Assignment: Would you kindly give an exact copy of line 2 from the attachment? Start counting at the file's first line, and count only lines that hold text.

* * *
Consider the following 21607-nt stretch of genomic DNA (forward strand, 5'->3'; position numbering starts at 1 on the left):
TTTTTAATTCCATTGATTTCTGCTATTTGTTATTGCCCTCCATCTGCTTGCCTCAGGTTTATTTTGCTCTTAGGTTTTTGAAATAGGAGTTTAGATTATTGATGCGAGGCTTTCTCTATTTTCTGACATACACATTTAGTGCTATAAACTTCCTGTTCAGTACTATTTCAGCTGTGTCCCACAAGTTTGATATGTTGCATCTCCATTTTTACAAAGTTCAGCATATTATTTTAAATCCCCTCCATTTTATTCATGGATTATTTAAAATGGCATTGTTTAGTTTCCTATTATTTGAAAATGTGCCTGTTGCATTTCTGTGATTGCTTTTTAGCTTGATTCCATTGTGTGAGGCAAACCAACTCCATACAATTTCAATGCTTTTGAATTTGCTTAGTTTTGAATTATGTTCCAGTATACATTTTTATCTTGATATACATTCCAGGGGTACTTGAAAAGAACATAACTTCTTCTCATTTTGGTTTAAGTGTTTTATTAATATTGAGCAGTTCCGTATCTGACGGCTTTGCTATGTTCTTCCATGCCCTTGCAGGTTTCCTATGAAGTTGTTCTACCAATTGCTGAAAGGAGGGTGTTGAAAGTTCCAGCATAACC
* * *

TTTTTAATTCCATTGATTTCTGCTATTTGTTATTGCCCTCCATCTGCTTGCCTCAGGTTTATTTTGCTCTTAGGTTTTTGAAATAGGAGTTTAGATTATTGATGCGAGGCTTTCTCTATTTTCTGACATACACATTTAGTGCTATAAACTTCCTGTTCAGTACTATTTCAGCTGTGTCCCACAAGTTTGATATGTTGCATCTCCATTTTTACAAAGTTCAGCATATTATTTTAAATCCCCTCCATTTTATTCATGGATTATTTAAAATGGCATTGTTTAGTTTCCTATTATTTGAAAATGTGCCTGTTGCATTTCTGTGATTGCTTTTTAGCTTGATTCCATTGTGTGAGGCAAACCAACTCCATACAATTTCAATGCTTTTGAATTTGCTTAGTTTTGAATTATGTTCCAGTATACATTTTTATCTTGATATACATTCCAGGGGTACTTGAAAAGAACATAACTTCTTCTCATTTTGGTTTAAGTGTTTTATTAATATTGAGCAGTTCCGTATCTGACGGCTTTGCTATGTTCTTCCATGCCCTTGCAGGTTTCCTATGAAGTTGTTCTACCAATTGCTGAAAGGAGGGTGTTGAAAGTTCCAGCATAACC